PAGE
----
Deji Badiru has accomplished a lot in his life. He is an engineer a certified project management professional and a fellow of the Institute of Industrial Engineers. He has a doctorate in industrial engineering a master’s degree in mathematics and a certificate in leadership. Badiru credits his many successes with the fact that he employs project management strategies from the business world in his personal life. He wrote Getting Things Done Through Project Management in order to show others how to apply the science of corporate project management to everyday projects.
Badiru begins by making a case for the necessity of project management citing that most people plan a lot but accomplish very little. He combs through the stages of project management from initiation to closure and discusses the importance of breaking up a project into manageable steps. In the remainder of the book he offers up a detailed account of the tools strategies and models of successful project management. Particularly helpful is his included “project outline” that displays the stages of executing a project from start to finish. Badiru who writes clearly and enthusiastically is very knowledgeable about project management and a true believer in the efficacy of its techniques.
The book gives an interesting peek in to the world of corporate project management yet the book falls short in its goal of showing the layperson how to use corporate management tools in their own life. Badiru should have offered case studies that illustrate how such principles could be applied to something as routine as cleaning out the garage. Instead phrases like “activity precedence relationships” and “work breakdown structure” will go over the head of most readers if they are not applied to a tangible experience. Getting Things Done would better serve as a text for introductory students of business than as a self-help guide for general audiences.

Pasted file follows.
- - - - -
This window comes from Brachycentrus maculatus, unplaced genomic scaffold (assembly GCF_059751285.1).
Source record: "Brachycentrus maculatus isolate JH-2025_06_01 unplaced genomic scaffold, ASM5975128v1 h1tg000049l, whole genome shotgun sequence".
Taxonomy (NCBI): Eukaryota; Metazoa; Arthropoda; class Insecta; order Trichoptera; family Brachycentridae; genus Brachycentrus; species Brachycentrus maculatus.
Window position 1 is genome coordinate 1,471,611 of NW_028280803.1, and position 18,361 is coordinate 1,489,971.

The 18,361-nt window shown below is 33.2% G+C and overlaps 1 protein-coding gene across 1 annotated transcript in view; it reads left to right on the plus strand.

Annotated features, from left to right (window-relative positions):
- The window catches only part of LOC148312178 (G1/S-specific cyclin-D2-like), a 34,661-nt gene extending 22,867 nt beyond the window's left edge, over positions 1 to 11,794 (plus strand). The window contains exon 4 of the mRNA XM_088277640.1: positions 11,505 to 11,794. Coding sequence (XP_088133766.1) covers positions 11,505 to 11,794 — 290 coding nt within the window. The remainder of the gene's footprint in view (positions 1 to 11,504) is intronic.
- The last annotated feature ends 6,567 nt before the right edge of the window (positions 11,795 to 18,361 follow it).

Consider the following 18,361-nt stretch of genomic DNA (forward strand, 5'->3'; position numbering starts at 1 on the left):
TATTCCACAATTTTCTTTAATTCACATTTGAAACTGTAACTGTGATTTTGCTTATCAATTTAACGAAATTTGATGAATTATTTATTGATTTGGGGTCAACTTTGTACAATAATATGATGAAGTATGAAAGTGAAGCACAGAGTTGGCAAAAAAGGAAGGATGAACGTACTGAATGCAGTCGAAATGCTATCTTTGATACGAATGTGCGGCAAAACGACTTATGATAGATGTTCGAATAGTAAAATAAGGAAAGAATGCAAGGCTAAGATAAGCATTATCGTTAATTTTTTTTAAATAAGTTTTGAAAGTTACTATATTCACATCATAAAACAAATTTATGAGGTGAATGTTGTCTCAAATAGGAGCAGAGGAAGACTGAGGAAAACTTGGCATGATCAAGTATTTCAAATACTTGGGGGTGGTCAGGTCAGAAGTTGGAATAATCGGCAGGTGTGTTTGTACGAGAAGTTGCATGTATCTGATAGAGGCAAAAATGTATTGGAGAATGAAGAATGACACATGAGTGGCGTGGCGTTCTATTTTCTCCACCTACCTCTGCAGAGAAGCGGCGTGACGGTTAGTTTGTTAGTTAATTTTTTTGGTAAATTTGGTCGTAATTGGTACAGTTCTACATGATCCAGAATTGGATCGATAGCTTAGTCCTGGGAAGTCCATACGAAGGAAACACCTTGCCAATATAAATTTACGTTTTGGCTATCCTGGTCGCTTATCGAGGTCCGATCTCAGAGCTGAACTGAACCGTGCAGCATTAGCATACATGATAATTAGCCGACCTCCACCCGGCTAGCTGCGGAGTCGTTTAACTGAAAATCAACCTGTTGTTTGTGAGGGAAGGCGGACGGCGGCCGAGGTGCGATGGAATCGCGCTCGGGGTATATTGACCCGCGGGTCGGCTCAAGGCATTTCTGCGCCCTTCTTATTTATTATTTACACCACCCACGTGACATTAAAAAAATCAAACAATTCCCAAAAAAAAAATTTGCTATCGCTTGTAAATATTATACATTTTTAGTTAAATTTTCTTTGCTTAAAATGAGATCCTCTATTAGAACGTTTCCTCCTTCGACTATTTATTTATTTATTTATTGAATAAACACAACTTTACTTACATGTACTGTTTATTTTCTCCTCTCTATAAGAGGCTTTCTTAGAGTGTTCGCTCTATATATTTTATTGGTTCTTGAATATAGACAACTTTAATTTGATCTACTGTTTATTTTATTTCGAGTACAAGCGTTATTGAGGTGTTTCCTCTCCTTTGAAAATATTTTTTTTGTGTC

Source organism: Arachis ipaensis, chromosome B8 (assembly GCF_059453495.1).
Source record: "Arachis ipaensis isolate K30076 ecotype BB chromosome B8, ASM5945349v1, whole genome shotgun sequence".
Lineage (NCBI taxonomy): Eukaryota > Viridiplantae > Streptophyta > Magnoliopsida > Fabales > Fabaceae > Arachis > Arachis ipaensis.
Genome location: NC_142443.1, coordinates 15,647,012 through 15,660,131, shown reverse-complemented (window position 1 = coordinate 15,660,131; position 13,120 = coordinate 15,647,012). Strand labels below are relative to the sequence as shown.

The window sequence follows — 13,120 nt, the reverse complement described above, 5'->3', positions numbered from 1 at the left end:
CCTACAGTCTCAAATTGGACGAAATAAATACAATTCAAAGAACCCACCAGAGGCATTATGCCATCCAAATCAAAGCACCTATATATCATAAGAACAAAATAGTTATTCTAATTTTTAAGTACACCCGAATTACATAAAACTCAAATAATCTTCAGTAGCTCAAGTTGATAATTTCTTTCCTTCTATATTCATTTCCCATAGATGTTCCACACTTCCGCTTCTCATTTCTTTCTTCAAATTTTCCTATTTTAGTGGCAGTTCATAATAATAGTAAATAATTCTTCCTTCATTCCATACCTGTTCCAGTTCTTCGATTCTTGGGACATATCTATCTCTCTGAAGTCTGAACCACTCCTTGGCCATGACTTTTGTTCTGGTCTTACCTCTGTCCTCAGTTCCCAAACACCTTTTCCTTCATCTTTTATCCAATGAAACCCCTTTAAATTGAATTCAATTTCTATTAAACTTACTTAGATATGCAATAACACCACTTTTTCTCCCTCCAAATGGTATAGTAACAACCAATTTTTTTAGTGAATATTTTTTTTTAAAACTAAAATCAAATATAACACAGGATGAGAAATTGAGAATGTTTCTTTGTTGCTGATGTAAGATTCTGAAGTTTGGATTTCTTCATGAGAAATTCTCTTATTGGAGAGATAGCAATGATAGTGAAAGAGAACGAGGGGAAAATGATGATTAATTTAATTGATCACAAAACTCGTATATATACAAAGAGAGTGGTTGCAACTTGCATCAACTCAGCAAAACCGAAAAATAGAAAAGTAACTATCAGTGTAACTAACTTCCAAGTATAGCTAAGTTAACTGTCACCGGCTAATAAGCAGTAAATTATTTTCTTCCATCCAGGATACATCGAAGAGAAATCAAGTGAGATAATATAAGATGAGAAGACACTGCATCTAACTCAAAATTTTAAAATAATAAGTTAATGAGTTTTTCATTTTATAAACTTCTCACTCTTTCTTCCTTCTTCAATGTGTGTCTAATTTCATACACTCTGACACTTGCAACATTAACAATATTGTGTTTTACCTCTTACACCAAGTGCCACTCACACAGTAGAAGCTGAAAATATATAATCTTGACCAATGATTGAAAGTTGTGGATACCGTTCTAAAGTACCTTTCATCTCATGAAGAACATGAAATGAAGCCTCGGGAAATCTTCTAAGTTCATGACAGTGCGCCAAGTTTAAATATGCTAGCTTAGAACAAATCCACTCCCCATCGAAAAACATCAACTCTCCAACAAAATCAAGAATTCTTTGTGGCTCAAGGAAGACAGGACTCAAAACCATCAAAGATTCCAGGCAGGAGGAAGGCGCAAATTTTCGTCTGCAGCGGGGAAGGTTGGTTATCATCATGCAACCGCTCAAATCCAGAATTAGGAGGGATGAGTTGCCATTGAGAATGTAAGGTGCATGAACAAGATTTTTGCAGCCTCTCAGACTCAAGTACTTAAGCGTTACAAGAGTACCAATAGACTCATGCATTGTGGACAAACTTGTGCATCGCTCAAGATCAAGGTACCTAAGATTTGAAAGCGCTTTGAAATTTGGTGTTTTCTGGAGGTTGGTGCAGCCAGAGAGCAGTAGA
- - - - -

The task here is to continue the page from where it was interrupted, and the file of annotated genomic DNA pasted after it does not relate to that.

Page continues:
What’s more Badiru seems to force a self-help book into an engineering textbook template including mathematical formulas for success and listing laws and principles of management like those that govern forces of nature in science. The author grabs such adages as “Projects would run well if people did not get in the way” from unlikely sources—a journal subscription renewal form a TV commercial and the vague “someone once said.” In addition to illustrative case studies the book would also benefit from a table of contents a quick copyedit and original graphics that better correspond to the text.
Badiru however is correct: we all could benefit from a science of getting things done; if only he had used examples to show us how and not just tell us why.
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